Navajo-Gallup Water Supply Project makes progress to supply clean water to Navajo communities

Pictured: Navajo Nation President Jonathan Nez joined Bureau of Reclamation Commissioner Brenda Burman, Gallup Mayor Louis Bonaguidi, Navajo Tribal Utility Authority officials, and contractors inspect the new Navajo-Gallup Water Supply Project’s Cutter Lateral Water Treatment Plant, located in Dzil Na Oodilii, New Mexico, on October 19, 2020.(Photo: Navajo Nation - Office of the President and Vice President)

Press Pool

New water treatment plant will facilitate the delivery of clean water to rural Navajo communities and the Jicarilla Apache Nation

News Release

Navajo Nation - Office of the President and Vice President

Navajo Nation President Jonathan Nez joined Bureau of Reclamation Commissioner Brenda Burman, City of Gallup Mayor Louis Bonaguidi, Navajo Tribal Utility Authority officials, and contractors on Monday, as they conducted a site inspection of the new Navajo-Gallup Water Supply Project’s Cutter Lateral Water Treatment Plant, located in Dzil Na Oodilii, New Mexico, which is within the Nageezi Chapter boundaries.

The new water treatment plant will facilitate the delivery of clean water to rural Navajo communities and the Jicarilla Apache Nation. along the Cutter Lateral, which is one of two major water pipelines being developed as a result of the San Juan River Water Rights Settlement between the Navajo Nation and the State of New Mexico. The other major pipeline, the San Juan Lateral, is also under construction along U.S. Hwy. 491.

“We owe a lot of gratitude to our past Navajo leaders who helped negotiate and finalize the San Juan River Water Rights Settlement, which provided the funds and water allocations to construct these two major water pipelines and water treatment sites to help build our communities in the state of New Mexico. They had a vision and the foresight to help bring much-needed water infrastructure for many communities in the eastern portion of our Nation. We also thank the 24th Navajo Nation Council for their support as we move forward. Many families will soon have access to clean water thanks to the work being done with our federal partners under the leadership of Commissioner Burman,” said President Nez, who also supported the project as a former member of the Navajo Nation Council and as the former Vice President of the Navajo Nation.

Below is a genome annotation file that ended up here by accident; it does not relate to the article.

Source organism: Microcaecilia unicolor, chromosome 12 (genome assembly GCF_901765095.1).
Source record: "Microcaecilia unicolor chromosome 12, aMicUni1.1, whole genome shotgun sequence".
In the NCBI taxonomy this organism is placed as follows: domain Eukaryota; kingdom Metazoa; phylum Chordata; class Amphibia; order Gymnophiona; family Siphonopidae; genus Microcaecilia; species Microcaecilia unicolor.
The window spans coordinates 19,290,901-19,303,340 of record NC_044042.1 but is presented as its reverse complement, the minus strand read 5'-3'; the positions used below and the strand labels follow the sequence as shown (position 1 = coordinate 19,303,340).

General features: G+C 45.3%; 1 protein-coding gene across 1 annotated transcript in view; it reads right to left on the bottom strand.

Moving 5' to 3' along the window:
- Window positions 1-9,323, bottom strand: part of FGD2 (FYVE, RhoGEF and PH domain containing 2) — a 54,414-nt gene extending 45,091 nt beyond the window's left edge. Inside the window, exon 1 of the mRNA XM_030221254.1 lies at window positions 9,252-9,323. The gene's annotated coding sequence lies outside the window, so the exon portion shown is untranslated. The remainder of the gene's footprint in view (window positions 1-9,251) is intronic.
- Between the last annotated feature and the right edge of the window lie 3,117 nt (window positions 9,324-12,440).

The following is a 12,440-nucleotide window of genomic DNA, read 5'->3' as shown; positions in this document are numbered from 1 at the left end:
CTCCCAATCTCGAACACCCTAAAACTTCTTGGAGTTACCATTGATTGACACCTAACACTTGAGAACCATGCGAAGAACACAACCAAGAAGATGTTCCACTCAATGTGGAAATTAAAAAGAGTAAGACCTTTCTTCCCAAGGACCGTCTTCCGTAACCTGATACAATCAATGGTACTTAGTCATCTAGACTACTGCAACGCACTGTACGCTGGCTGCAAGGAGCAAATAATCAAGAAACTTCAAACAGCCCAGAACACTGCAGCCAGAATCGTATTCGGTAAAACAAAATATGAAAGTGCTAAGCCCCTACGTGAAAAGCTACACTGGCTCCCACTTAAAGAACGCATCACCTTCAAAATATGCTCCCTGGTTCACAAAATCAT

During the visit, President Nez was joined by Office of the President and Vice President executive staff assistant Leonard Tsosie, who played an instrumental role in finalizing the San Juan River Water Rights Settlement as a former member of the New Mexico State Senate. President Nez also stated that the Navajo-Gallup Water Supply Project could serve as a model for water projects in other areas of the Navajo Nation, including the Western Navajo Agency. The Office of the President and Vice President and the 24th Navajo Nation Council continue to advocate for the Navajo Utah Water Rights Settlement Act, which is awaiting consideration by Congress.

“The COVID-19 pandemic has magnified the need for clean running water for all Navajo people living on the Navajo Nation. In the most powerful country in the world, the first people of this land should not be living without running water and electricity. We have to continue moving forward through partnerships with state and federal partners to build more infrastructure to meet the needs of our Navajo people,” President Nez added.

The new water treatment plant will remove contaminants and other materials from water that will be pumped from the Navajo Reservoir and eventually diverted to over 40 communities in the eastern part of the Navajo Nation and Jicarilla Apache Nation in New Mexico.

Now that the construction of the Navajo-Gallup Water Supply Project’s Cutter Lateral Water Treatment Plant is completed, the Bureau of Reclamation and Navajo Tribal Utility Authority will monitor the operation of the plant for a six-month period. NTUA will eventually assume full operations of the water treatment plant following the six-week testing and monitoring period. 

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(Image: Navajo Nation Office of the President and Vice President)
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